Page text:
Key Extraction Code

Each input record must have its sort keys extracted from the data. This is the purpose of the 'code' attribute in key descriptions. The code has to operate on a record which is in $_ and it must return the key value. The code is executed in a list context so you can use grabs in m// to return the key. Note that only the first grab will be used but you shouldn't have more than one anyway. See the examples below.

Code can be either a string, a qr// object (Regexp reference) or an anonymous sub (CODE reference).

If qr// is used, the actual generated code will be m($qr) which works because qr// will interpolate to its string representation. The advantage of qr// over a string is that the qr// will be syntax checked at compile time while the string only later when the generated sorter is compiled by an eval.

If a CODE reference is found, it is used to extract the key in the generated sorter. As with qr//, the advantage is that the extraction code is syntax checked at compile time and not runtime. Also the deparsed code is wrapped in a do{} block so you may use complex code to extract the key. In the default case a CODE reference will be deparsed by the B::Deparse module into Perl source. If the key has the closure attribute set, the code will be called to extract the key.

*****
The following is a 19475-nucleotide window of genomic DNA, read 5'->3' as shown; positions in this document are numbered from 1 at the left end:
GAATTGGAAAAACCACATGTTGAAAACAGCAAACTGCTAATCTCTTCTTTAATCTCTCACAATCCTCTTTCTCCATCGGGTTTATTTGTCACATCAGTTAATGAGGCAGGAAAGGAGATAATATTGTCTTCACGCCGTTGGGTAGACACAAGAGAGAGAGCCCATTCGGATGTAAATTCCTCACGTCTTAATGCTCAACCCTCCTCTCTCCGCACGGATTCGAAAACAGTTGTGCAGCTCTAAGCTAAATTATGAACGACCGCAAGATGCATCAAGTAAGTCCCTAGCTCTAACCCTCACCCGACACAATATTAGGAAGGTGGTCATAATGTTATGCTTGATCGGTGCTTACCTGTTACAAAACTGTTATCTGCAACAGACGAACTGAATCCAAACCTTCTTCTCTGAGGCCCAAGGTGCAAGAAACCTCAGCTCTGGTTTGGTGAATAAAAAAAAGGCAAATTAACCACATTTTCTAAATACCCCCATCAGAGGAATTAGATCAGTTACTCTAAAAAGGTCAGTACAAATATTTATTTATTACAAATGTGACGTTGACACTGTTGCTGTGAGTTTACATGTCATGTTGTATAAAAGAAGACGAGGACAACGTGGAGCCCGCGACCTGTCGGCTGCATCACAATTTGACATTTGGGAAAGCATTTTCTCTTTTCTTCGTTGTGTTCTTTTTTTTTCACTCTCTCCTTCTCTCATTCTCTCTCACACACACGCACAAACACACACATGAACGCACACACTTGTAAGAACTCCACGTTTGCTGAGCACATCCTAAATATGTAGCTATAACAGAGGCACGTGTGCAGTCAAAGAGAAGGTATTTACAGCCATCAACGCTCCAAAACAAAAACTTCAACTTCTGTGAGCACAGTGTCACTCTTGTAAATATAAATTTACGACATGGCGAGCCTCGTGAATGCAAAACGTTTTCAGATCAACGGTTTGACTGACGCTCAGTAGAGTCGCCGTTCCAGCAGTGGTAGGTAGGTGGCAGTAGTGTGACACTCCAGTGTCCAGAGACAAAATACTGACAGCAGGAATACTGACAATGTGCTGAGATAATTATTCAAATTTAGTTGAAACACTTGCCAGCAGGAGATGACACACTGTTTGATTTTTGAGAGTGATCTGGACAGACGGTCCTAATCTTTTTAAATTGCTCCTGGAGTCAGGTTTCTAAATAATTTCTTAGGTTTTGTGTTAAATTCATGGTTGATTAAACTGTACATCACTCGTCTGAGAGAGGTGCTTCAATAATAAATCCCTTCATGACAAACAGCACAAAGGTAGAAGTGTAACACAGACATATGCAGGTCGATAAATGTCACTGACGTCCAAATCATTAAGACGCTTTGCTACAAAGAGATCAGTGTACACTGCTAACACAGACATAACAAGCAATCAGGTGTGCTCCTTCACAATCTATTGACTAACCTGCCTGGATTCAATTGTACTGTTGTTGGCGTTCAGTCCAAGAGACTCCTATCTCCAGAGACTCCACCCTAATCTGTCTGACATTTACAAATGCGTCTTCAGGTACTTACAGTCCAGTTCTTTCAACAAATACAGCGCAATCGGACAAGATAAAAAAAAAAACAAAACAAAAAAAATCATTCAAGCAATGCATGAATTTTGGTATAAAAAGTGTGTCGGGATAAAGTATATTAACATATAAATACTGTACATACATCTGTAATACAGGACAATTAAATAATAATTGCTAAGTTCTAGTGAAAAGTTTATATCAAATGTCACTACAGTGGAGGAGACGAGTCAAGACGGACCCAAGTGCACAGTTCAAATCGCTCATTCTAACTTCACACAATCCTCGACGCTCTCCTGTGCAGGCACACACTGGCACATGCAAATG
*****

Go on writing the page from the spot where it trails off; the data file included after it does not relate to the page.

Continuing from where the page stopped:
The following will generate sorters with exact same behavior:

        $sorter = make_sorter( 'ST', string => '/(\w+)/' ) ;
        $sorter = make_sorter( 'ST', string => qr/(\w+)/ ) ;
        $sorter = make_sorter( 'ST', string => sub { /(\w+)/ } ) ;
        $sorter = make_sorter( 'ST', 'closure', string => sub { /(\w+)/ } ) ;

Extraction code for a key can be set in one of three ways.

No explicit code

If you don't pass any extraction code to a key, it will default to $_ which is the entire record. This is useful in certain cases such as in simple sorts where you are sorting the entire record.